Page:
by Kathleen Fitzpatrick — Modern Language Association
May 21, 2012 – 14:18
Imagine a small, developing country of perhaps 3 million people. Like many other small developing countries, our imaginary nation is rich in natural resources, its economy has prospered on the export of agricultural crops and benefited from the revenue generated by petroleum production, refining, and support services. Its history, like some of its counterparts in the developing world, reflects a constant structural economic weakness covered by a colorful culture, truly creative and charming people, and an often dramatic sequence of past events. Civil wars, civilian uprisings, and the failure to compete with more dynamic and successful nations have left our country with a small, wealthy, interbred, and interconnected elite, a growing entrepreneurial middle class, and a large much less prosperous population of rural residents and urban poor.
Riven by cultural conflicts generations old and struggling with an archaic political system, the country periodically falls into the hands of populist demagogues and petty tyrants. In between, often when prosperity strikes, the country’s significant group of responsible leaders seeks to enhance legal and institutional structures to improve its ability to attract and retain internationally competitive economic enterprises, but the periods of responsible leadership fade fast, and the nation reverts to a pattern of clientele government, backroom deals, and populist rhetoric.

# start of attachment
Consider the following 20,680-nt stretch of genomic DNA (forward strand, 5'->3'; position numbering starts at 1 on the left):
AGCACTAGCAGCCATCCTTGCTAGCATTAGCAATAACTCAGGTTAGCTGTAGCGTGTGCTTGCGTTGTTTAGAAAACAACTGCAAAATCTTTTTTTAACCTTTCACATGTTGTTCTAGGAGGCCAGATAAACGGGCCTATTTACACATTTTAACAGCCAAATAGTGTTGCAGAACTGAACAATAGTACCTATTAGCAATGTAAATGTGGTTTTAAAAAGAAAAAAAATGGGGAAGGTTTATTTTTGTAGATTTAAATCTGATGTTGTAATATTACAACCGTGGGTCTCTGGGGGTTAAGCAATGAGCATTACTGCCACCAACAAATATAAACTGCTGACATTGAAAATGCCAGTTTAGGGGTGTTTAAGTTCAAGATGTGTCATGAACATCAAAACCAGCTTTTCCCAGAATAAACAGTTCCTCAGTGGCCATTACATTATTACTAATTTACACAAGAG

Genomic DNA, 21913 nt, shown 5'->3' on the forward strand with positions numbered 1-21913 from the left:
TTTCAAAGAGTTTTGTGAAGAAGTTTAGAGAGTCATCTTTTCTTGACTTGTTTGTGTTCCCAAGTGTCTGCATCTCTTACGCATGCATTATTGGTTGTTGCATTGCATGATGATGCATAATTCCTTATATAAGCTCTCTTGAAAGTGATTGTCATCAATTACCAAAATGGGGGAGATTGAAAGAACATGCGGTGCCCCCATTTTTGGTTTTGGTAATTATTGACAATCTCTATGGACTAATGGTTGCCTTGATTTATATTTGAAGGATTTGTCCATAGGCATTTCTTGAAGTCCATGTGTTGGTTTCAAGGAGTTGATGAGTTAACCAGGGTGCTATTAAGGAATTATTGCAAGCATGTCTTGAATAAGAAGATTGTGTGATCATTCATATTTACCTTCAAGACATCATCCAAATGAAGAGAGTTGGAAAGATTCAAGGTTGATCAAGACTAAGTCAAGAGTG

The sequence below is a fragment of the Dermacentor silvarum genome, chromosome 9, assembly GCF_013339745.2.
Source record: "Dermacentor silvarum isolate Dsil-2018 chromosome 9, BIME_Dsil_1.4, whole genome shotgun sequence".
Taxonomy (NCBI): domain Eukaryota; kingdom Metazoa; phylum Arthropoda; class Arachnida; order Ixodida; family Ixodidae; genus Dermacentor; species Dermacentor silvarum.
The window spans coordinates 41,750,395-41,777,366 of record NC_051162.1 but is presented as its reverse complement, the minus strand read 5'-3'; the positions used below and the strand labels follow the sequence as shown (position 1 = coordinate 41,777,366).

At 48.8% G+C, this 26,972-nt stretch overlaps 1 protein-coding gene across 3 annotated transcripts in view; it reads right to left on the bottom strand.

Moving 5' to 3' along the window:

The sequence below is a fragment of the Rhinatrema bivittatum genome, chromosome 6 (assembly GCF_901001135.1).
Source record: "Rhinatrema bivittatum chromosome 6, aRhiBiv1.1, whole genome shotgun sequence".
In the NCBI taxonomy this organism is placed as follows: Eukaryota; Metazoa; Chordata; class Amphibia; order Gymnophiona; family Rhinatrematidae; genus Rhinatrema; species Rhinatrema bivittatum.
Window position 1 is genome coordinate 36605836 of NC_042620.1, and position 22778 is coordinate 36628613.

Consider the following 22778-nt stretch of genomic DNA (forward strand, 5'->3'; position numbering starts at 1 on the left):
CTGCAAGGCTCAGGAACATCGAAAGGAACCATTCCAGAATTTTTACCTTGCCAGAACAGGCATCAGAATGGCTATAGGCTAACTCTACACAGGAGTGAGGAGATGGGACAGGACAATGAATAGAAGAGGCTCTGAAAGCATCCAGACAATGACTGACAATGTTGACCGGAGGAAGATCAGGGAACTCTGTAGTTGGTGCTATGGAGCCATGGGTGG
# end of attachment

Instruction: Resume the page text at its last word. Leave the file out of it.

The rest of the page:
Over all, its population remains significantly less educated relative to its peers in nearby nations, although a structure of incentives and subsidies support good education for the children of the growing middle class and the political and economic elite. Other groups of citizens struggle through underfunded and inadequate schools, and those who survive often find themselves excluded from post-secondary opportunities by weak academic preparation and high cost….
We believe in the power of the Internet to foster innovation, research, and education. Requiring the published results of taxpayer-funded research to be posted on the Internet in human and machine readable form would provide access to patients and caregivers, students and their teachers, researchers, entrepreneurs, and other taxpayers who paid for the research. Expanding access would speed the research process and increase the return on our investment in scientific research…
Go sign onto the latter. And if you live in the “small, developing country” of the former, speak up, and prevent the populist demagogues and petty tyrants from undoing the programs and services its people deserve.